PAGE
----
What I really do need to do, though, is keep some kind of practice where I put thoughts into words and into text.  It’s a great strength which declines when I don’t write.  That doesn’t mean I have to write about what I have been writing about…or in such volume…but I need to write.

I’m getting pretty tired right now, so I should log off:  though I had wanted to write about moving back into my toned paper journal.  But I had wanted to look at this from the perspective of considering Design to be a creative activity in which the message I’m communicating is somewhat predetermined.  I’ve been dealing with a lot of trouble starting because of not knowing what to communicate, or what to draw, etc.  Maybe Design can provide that for me, but really it does feel like …a puzzle.  Like creating a solution to a problem which just happens to be functional, useful, and beautiful.

I think I’ll leave you on that note, right now, run and brush my teeth, and try not to collapse before I get to bed.  🙂


New Tag: “Images”; plus organizational stuff.

I finally got tired of not being able to quickly index through my blog and see all of my photos and scans in one place.  Hence, this new Tag.  In lieu of immediately finding a more image-ready blog template, I’ve tagged everything I could find which has an image connected to it, under “Images”.

I’ve learned a couple of things while doing this (sorry about the horizontal lines.  Lack of hard returns within numbering systems equals a formatting nightmare):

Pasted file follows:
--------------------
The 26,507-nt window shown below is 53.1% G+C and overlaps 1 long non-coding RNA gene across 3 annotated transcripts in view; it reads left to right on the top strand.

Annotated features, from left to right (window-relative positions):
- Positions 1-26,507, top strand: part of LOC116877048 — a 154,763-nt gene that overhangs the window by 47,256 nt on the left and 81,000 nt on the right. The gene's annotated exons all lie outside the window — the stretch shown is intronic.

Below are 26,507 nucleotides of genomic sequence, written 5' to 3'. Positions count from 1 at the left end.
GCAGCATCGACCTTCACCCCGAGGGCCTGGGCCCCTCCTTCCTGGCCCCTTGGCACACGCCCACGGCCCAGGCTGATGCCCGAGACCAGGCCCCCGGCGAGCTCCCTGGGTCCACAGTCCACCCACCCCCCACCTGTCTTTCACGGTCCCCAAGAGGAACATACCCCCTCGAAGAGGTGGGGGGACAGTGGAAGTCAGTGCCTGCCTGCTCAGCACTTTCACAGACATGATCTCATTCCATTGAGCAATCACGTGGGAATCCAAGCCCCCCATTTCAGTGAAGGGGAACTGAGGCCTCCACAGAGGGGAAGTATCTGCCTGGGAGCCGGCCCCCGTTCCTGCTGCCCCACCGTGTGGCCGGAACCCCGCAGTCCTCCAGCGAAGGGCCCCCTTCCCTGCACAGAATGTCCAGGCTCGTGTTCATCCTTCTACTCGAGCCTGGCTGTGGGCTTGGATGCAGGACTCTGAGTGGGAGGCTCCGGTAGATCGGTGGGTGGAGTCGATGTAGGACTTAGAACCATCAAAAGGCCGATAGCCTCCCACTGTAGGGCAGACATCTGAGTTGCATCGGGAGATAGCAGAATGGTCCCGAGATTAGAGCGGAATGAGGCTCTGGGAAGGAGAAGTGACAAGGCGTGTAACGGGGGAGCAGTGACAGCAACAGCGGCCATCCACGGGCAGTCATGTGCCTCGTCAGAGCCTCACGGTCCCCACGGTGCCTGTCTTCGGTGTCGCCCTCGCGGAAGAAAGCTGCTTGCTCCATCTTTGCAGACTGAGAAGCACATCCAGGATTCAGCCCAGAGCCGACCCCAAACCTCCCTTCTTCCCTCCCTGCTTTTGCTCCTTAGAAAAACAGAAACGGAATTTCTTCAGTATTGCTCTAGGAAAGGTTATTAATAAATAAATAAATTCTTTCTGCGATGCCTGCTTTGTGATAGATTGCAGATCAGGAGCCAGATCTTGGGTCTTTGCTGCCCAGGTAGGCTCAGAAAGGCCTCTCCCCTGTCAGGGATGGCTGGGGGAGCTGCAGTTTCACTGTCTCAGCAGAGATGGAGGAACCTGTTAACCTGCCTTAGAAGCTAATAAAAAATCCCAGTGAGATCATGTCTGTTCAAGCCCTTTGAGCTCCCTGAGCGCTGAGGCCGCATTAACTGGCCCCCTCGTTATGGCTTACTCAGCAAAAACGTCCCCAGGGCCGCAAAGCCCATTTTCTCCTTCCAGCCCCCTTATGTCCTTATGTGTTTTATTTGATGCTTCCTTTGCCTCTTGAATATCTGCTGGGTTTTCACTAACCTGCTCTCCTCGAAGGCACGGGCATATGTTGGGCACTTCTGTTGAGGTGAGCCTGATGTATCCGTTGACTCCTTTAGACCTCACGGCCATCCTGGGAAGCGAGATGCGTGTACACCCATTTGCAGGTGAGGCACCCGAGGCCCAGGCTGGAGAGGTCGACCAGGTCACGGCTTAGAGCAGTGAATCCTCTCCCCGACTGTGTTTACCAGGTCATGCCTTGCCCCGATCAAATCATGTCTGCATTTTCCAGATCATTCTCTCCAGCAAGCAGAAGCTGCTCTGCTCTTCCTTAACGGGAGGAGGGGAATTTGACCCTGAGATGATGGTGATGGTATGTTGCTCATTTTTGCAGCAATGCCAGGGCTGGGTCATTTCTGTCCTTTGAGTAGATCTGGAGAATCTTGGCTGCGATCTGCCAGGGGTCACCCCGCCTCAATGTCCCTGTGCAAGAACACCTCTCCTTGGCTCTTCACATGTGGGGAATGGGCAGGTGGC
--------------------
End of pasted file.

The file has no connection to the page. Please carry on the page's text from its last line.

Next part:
1. If my blog is primarily about visual art — and to be honest, I’m not quite sure what it’s about, at this point — then people who wish to view it will probably veer towards wanting to see visual art posts.  If it’s about writing, Creative Writing posts would be welcome.

    I’m just not sure if or precisely how to separate these two, other than to make another blog.  I’m pretty sure I have people who want to see visual art, and people who want to see writing (and people who like both integrated), at the same time.  I can do my best with the tagging, but right now I’m wondering about how to best serve or guide my audience.

    Plus, I’m pretty sure that I’m almost the only one interested in my career explorations, though that is related to both of the above.

  2. Two:  What is up with the post titles?  Sometimes there will be an image embedded in a file which is primarily (possibly radically) about something else — or otherwise, the connection isn’t made explicit.  And sometimes the post title gives no real hint as to the content of the post.

    This isn’t good where it comes to the Reader, and I only get the post header and first 1-3 lines to try and pique the people who may be interested in the rest of the post.  Working with a “Simpsons”-like writing style and having an intro to the post which is nearly totally unrelated to the rest of the post, doesn’t help me, here.

    (Yes, I have at one time casually analyzed scripts from “The Simpsons”.  Difference is, “The Simpsons” has a strong brand and brand loyalty behind it.  No matter what was on “The Simpsons,” that is, the writers could bet that people would keep watching and still enjoy themselves, as there was something larger promised than plot continuity.  I don’t have that type of thing in place, yet.)

  3. I’ve seen that at one time I was making “Image”-sorted posts, which would hotlink to all posts with the “Image” type when their icon was clicked, but somewhere along the line I seem to have forgotten that this option exists.

    I can also see the point in time when I started to watermark things.  I can only hope that I thought to compress the file sizes and take the ppi down to 72 (my camera’s default is only 180)…but that’s for older work, anyway (likely before I got Photoshop, when I was using The GIMP).

    I think that’s long enough…